by Marshall Goldsmith
As a 10-year board member of the Peter Drucker Foundation, I had many opportunities to listen to Peter Drucker, the world’s authority on management. During this time, Peter taught me some very important lessons about life and leadership.
One of the greatest lessons he taught me is this: “We spend a lot of time helping leaders learn what to do. We do not spend enough time teaching leaders what to stop. Half of the leaders I have met don’t need to learn what to do. They need to learn what to stop.”
There are a lot of good reasons for this. Probably most prominent is the fact that leaders and organizations focus on demonstrating commitment to positive action to maintain forward momentum. For instance, using the phrase, “We must begin to listen more attentively” rather than focusing on what we can stop, “Playing with our iPhones while others are talking.” Likewise, the recognition and reward systems in most organizations are geared to acknowledge doing something. For instance, we get credit for doing something good. We rarely get credit for ceasing to do something bad.
How do you use “What to Stop” in coaching and leadership development?
The first step is to identify what behavior to stop. In my book What Got You Here Won’t Get You There, I discuss the 20 bad habits of leaders. Everyone I have met has exhibited one or more of these behaviors, including me! Review the list. Do you identify with any of these bad habits? If you are like the majority of people, the answer is yes, and you are ready to start using “What to Stop.”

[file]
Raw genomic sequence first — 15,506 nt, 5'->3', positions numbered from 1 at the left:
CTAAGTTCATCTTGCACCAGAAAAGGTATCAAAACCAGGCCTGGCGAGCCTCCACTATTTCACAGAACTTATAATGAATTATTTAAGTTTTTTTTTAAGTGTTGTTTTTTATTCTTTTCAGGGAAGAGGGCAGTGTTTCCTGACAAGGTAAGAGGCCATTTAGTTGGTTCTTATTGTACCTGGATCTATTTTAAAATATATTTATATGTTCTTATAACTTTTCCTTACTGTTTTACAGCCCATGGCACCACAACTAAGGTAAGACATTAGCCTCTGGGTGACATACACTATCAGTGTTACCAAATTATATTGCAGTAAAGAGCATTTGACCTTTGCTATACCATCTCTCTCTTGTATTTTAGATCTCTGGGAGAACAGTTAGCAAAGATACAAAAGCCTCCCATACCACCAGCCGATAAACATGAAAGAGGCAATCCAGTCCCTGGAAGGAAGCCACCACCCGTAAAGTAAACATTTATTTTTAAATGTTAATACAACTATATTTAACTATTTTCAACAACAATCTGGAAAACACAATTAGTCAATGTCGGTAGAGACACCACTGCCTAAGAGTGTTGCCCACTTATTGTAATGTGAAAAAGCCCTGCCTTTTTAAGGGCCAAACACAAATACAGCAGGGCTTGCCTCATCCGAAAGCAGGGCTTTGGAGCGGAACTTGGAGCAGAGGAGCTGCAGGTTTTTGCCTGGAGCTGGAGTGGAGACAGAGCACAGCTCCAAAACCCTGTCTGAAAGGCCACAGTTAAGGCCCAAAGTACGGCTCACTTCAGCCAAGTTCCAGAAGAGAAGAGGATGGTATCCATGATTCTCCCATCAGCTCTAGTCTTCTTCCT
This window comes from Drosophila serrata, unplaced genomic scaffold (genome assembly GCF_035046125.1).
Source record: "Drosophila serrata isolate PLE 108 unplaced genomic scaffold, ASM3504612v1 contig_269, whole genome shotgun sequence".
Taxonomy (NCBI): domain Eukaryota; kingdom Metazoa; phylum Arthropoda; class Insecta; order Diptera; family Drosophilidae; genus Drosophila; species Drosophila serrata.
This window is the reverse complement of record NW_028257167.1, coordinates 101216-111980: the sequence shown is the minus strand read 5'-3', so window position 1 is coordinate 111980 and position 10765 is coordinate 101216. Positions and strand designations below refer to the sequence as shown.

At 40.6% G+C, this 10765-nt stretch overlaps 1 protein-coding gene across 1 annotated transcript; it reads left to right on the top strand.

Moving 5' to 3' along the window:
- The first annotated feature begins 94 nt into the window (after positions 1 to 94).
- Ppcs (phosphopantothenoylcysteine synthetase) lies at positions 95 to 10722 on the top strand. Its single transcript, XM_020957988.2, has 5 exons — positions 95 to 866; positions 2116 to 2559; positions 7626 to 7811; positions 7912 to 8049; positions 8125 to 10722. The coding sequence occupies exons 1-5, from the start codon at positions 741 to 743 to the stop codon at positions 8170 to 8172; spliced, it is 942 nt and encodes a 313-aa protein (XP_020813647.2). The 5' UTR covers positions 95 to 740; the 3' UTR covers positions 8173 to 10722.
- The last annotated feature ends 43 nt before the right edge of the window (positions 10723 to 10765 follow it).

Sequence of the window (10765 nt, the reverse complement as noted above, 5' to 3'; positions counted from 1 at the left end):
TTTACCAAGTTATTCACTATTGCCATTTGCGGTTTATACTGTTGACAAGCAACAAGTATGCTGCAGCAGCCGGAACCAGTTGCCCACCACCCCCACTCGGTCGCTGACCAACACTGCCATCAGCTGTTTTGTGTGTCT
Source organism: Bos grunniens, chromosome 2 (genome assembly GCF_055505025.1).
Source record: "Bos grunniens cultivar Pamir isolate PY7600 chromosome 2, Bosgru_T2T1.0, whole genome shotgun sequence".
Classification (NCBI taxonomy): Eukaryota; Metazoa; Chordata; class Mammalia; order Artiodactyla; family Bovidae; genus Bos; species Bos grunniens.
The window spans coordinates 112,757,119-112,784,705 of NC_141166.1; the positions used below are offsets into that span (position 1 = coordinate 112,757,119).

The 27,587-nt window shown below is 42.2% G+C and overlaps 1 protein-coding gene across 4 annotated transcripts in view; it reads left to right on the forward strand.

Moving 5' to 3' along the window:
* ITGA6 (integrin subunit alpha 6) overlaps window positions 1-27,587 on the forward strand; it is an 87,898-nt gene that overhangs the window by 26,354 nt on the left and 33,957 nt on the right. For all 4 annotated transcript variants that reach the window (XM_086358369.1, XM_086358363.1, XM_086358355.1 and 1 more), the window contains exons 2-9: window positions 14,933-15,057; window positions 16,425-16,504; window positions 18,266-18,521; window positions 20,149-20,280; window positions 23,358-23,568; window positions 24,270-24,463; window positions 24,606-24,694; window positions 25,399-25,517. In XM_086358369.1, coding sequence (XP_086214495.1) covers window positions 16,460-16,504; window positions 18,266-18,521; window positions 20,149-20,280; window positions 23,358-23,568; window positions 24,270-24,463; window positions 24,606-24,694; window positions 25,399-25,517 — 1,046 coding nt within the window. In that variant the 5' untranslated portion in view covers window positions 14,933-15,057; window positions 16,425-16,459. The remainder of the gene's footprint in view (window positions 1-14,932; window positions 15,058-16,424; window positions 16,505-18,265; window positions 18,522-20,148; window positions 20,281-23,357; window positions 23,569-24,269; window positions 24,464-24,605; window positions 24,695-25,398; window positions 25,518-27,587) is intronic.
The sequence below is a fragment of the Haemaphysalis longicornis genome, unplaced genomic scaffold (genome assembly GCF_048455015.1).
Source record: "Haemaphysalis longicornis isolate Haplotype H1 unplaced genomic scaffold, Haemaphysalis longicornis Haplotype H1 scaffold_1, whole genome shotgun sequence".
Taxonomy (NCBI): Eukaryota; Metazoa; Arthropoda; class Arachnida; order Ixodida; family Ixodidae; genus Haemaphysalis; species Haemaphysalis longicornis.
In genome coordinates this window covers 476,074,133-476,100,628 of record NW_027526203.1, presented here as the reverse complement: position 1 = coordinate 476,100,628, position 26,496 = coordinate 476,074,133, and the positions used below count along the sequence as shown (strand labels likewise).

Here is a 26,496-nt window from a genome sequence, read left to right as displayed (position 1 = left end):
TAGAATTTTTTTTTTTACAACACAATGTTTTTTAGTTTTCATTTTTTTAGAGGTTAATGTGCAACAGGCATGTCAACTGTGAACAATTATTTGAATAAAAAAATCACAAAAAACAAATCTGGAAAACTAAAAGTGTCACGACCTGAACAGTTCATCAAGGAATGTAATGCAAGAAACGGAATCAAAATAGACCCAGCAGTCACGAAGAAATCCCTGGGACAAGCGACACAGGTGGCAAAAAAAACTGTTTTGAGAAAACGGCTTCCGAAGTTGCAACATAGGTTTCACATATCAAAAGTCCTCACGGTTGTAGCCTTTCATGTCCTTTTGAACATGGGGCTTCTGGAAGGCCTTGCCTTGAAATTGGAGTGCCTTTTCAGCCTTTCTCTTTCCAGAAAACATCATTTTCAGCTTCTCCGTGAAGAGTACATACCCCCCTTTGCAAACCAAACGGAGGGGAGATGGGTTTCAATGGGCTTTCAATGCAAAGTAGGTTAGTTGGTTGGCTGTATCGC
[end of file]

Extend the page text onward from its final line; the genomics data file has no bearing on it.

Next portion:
- Winning too much: The need to win at all costs and in all situations.
- Adding too much value: The overwhelming desire to add our two cents to every discussion.
- Passing judgment: The need to rate others and impose our standards on them.
- Making destructive comments: The needless sarcasm and cutting remarks that we think make us witty.
- Starting with “No,” “But,” or “However”: The overuse of these negative qualifiers which secretly say to everyone “I’m right and you’re wrong.”
- Telling the world how smart we are: The need to show people we’re smarter than they think we are.
- Speaking when angry: Using emotional volatility as a management tool.
- Negativity, or “Let me explain why that won’t work”: The need to share our negative thoughts even when we weren’t asked.
- Withholding information: The refusal to share information in order to maintain an advantage over others.
- Failing to give proper recognition: The inability to give praise and reward.
- Claiming credit that that we don’t deserve: The most annoying way to overestimate our contributions to any success.
- Making excuses: The need to reposition our annoying behavior as a permanent fixture so people excuse us for it.
- Clinging to the past: The need to deflect blame away from ourselves and onto events and people from our past; a subset of blaming everyone else.
- Playing favorites: Failing to see that we are treating someone unfairly.
- Refusing to express regret: The inability to take responsibility for our actions, admit we’re wrong, or recognize how our actions affect others.
- Not listening: The most passive-aggressive form of disrespect for colleagues.
- Failing to express gratitude: The most basic form of bad manners.
- Punishing the messenger: The misguided need to attack the innocent who are usually only trying to help us.
- Passing the buck: The need to blame everyone but ourselves.
- An excessive need to be “me”: Exalting our faults as virtues simply because they’re who we are.
After reviewing this list, for those of you who still aren’t sure what to stop, there is one habit that I’ve seen take precedence over all of the others. You may be part of the majority of people who partake of this bad habit. What is the number one problem of the successful executives I’ve coached over the years? It is Winning Too Much.